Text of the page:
FDA also discusses the situation where an ANDA has received only a tentative approval (TA). FDA states that the SSS REMS will be approved at the time of the TA, but will not become operational until after the first ANDA receives final approval, calling it a “bifurcated” REMS.

Waivers of the Single Shared System REMS Requirements

The second guidance, Waivers of the Single Shared System REMS Requirements, describes how FDA intends to consider granting a waiver of the SSS REMS requirement discussed above. FDA repeats the statutory language, stating that it may grant a waiver to the SSS REMS requirement—so long as the generic manufacturer’s separate REMS includes the same ETASU—in the following circumstances:

  • The burden of creating a shared system REMS outweighs the benefit of a single system
  • An aspect of the REMS ETASU is protected by patent or is a trade secret and the ANDA applicant certifies that it sought a license to that aspect and was unable to obtain one

In determining whether the burden of creating the SSS REMS outweighs the benefit, FDA expands a little bit on the statutory factors of the impact on healthcare providers, patients, the ANDA applicant, and the holder of the RLD. Other relevant factors include specifics related to the drug product at issue, the nature of the existing REMS program, and circumstances in the healthcare delivery system. In footnote 2, FDA also points to the three waivers it has granted previously, noting that it considered “the amount of time taken to negotiate a SSS” REMS.

FDA states that it will consider a waiver at any time. The ANDA applicant may either submit an SSS REMS (as agreed upon with the RLD holder), or a proposed separate REMS with a request for a waiver. FDA will review either submission as part of the ANDA. A waiver request should include information on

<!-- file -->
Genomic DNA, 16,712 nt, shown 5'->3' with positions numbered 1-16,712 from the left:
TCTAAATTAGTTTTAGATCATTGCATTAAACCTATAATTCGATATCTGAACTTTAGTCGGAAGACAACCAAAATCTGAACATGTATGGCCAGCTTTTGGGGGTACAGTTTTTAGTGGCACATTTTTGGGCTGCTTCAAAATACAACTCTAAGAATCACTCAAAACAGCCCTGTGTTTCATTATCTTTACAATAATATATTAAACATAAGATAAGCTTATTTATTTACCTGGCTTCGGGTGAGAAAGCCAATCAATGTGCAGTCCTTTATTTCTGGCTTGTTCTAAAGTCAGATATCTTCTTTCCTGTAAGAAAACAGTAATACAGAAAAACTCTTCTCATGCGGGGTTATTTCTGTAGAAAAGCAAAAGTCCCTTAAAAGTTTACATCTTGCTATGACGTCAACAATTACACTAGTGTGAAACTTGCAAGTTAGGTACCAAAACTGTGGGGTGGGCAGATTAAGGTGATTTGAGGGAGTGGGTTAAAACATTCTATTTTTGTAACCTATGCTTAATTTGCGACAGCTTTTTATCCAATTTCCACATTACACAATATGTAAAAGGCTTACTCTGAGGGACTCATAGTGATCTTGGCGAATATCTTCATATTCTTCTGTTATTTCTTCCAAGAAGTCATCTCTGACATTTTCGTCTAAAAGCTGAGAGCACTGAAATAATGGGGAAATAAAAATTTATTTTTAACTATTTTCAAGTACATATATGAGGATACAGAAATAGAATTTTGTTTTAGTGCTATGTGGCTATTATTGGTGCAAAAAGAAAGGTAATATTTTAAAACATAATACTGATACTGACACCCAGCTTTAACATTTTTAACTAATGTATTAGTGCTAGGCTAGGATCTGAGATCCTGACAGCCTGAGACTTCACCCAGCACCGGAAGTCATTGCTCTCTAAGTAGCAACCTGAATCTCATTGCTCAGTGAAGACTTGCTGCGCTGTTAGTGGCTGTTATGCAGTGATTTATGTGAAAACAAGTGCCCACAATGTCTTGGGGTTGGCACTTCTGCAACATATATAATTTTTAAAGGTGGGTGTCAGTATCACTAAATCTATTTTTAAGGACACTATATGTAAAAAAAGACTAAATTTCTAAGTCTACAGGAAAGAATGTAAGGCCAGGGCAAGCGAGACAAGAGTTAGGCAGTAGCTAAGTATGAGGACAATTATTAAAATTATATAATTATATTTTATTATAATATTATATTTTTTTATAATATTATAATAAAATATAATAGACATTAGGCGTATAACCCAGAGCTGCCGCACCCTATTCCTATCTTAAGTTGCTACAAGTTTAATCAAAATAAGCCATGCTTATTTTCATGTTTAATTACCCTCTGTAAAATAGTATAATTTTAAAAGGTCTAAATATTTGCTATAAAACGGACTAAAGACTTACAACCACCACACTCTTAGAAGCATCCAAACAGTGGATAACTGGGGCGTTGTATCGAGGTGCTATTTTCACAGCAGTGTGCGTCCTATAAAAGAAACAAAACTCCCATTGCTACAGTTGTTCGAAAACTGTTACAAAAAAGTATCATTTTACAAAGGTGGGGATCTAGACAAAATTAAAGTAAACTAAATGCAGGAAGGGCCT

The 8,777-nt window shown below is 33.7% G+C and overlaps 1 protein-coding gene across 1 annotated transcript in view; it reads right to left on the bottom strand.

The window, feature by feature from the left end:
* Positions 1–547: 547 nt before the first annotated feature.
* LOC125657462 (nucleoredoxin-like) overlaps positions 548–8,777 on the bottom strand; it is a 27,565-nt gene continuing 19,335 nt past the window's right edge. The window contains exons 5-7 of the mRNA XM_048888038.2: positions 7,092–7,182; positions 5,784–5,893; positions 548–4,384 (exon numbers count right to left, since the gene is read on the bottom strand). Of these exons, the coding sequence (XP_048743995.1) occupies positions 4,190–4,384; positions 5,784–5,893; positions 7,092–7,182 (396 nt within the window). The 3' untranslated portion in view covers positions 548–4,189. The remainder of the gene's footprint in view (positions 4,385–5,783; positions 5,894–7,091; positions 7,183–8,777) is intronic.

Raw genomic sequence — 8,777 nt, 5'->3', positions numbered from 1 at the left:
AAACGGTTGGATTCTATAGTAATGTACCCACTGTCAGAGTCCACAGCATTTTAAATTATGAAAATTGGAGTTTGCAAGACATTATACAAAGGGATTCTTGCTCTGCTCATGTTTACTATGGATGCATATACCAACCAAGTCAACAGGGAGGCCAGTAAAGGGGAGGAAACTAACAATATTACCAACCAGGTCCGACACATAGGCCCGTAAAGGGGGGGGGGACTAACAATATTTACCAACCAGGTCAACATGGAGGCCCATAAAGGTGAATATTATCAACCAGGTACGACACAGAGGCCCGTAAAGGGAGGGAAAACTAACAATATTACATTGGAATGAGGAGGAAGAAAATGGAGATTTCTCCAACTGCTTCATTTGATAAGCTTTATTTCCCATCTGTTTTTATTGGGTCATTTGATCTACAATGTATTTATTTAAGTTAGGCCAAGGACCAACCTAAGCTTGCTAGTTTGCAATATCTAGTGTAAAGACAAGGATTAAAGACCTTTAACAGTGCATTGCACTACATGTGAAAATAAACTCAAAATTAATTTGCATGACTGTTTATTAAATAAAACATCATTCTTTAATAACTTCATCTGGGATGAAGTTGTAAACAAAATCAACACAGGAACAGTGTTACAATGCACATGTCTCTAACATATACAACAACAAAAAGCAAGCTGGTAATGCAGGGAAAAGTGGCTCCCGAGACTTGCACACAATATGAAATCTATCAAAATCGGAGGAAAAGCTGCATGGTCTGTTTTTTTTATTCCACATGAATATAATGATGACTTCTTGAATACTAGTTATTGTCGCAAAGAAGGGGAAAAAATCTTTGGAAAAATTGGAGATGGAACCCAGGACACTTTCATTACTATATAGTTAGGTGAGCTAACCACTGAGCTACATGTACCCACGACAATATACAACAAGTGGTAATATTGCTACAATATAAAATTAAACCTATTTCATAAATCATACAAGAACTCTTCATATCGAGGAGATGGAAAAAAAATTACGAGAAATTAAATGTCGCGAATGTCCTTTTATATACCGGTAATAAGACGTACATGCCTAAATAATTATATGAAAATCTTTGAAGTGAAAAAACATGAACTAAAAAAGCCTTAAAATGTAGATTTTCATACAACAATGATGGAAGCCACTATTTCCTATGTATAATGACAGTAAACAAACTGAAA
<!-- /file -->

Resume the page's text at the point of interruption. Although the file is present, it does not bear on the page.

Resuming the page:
• how the burden of forming an SSS REMS outweighs the benefits of such a program;
  • the ANDA applicant’s plans to include additional future applicants in its REMS program;
  • how the proposed separate program is different from the RLD program, including explanations of how aspects of the required ETASU are comparable to those of the RLD REMS;
  • if applicable, attempts made by the ANDA applicant to obtain a license to a protected aspect of the ETASU; and
  • the parties’ attempts at negotiation of the SSS REMS.

Takeaways

There are both efficiency benefits and competitive disadvantages for the brand and generic drug makers with regard to implementing an SSS REMS. In an attempt to minimize perceived obstacles to generic drug market entry, FDA has provided industry with insight into a previously under-defined area of FDA regulation by issuing these two new draft guidance documents. Although much of the information merely restates the statutory language and describes FDA’s years-old internal policies, the impetus for publishing the guidance documents at this time signals that FDA may be more willing than ever before to grant waivers. This willingness could backfire, however, causing what are now difficult negotiations between competing manufacturers to be all but useless conversations. Unless the economic efficiencies inherent in a shared program are sufficient to spur the parties’ agreement, FDA’s current pro-waiver attitude, and the 10-month ANDA user fee review timeline, may completely undermine the very programs that FDA asked Congress to create in 2007.